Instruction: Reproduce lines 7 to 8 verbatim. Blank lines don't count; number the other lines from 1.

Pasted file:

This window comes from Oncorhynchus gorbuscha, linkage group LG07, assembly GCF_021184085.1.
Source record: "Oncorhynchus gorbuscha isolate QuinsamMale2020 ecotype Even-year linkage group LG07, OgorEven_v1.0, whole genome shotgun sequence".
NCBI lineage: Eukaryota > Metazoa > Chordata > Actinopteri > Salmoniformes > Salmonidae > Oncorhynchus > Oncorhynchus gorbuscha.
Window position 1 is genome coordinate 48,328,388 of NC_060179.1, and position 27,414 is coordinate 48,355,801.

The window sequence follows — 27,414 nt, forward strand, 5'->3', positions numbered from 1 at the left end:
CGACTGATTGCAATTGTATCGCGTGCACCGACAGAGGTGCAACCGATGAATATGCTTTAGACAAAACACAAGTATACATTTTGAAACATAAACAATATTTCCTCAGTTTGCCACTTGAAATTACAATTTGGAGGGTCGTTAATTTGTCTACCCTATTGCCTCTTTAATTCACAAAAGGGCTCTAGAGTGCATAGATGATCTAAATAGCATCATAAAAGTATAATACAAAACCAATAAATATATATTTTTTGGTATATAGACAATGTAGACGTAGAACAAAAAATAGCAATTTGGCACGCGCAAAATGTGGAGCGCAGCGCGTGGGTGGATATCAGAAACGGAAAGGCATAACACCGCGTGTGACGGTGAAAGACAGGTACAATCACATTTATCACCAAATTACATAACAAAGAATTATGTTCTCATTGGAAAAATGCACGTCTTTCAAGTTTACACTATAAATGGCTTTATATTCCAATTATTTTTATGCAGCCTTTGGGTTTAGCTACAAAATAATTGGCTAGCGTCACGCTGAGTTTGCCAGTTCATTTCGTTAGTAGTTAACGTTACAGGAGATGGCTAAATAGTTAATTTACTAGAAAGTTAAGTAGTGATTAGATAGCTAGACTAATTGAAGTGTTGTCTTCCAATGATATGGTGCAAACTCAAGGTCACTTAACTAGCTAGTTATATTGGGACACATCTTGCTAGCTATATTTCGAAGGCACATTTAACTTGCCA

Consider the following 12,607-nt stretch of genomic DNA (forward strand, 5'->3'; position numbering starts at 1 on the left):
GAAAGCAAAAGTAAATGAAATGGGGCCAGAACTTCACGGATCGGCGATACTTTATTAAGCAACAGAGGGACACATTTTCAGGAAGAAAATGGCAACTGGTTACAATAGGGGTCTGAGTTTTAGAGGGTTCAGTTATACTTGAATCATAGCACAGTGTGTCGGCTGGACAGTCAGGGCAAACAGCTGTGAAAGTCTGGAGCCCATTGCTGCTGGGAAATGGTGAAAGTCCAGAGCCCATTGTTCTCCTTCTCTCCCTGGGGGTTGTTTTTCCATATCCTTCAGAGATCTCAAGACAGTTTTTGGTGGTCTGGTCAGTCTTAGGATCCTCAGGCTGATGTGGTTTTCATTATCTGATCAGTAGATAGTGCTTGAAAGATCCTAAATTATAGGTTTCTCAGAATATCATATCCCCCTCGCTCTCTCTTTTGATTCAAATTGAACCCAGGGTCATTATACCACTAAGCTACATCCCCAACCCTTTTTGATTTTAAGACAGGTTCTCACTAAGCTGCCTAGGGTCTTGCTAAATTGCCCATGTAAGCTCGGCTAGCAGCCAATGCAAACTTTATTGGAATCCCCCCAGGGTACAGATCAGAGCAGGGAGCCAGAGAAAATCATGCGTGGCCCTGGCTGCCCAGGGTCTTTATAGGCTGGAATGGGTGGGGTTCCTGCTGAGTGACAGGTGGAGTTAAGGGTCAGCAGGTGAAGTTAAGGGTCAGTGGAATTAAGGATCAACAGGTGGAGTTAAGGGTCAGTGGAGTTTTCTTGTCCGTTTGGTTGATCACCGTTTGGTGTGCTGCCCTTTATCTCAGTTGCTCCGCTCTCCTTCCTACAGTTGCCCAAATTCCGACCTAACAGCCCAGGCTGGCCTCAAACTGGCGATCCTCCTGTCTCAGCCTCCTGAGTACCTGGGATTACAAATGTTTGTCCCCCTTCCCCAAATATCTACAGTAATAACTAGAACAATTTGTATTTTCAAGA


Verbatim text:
Consider the following 12,607-nt stretch of genomic DNA (forward strand, 5'->3'; position numbering starts at 1 on the left):
GAAAGCAAAAGTAAATGAAATGGGGCCAGAACTTCACGGATCGGCGATACTTTATTAAGCAACAGAGGGACACATTTTCAGGAAGAAAATGGCAACTGGTTACAATAGGGGTCTGAGTTTTAGAGGGTTCAGTTATACTTGAATCATAGCACAGTGTGTCGGCTGGACAGTCAGGGCAAACAGCTGTGAAAGTCTGGAGCCCATTGCTGCTGGGAAATGGTGAAAGTCCAGAGCCCATTGTTCTCCTTCTCTCCCTGGGGGTTGTTTTTCCATATCCTTCAGAGATCTCAAGACAGTTTTTGGTGGTCTGGTCAGTCTTAGGATCCTCAGGCTGATGTGGTTTTCATTATCTGATCAGTAGATAGTGCTTGAAAGATCCTAAATTATAGGTTTCTCAGAATATCATATCCCCCTCGCTCTCTCTTTTGATTCAAATTGAACCCAGGGTCATTATACCACTAAGCTACATCCCCAACCCTTTTTGATTTTAAGACAGGTTCTCACTAAGCTGCCTAGGGTCTTGCTAAATTGCCCATGTAAGCTCGGCTAGCAGCCAATGCAAACTTTATTGGAATCCCCCCAGGGTACAGATCAGAGCAGGGAGCCAGAGAAAATCATGCGTGGCCCTGGCTGCCCAGGGTCTTTATAGGCTGGAATGGGTGGGGTTCCTGCTGAGTGACAGGTGGAGTTAAGGGTCAGCAGGTGAAGTTAAGGGTCAGTGGAATTAAGGATCAACAGGTGGAGTTAAGGGTCAGTGGAGTTTTCTTGTCCGTTTGGTTGATCACCGTTTGGTGTGCTGCCCTTTATCTCAGTTGCTCCGCTCTCCTTCCTACAGTTGCCCAAATTCCGACCTAACAGCCCAGGCTGGCCTCAAACTGGCGATCCTCCTGTCTCAGCCTCCTGAGTACCTGGGATTACAAATGTTTGTCCCCCTTCCCCAAATATCTACAGTAATAACTAGAACAATTTGTATTTTCAAGA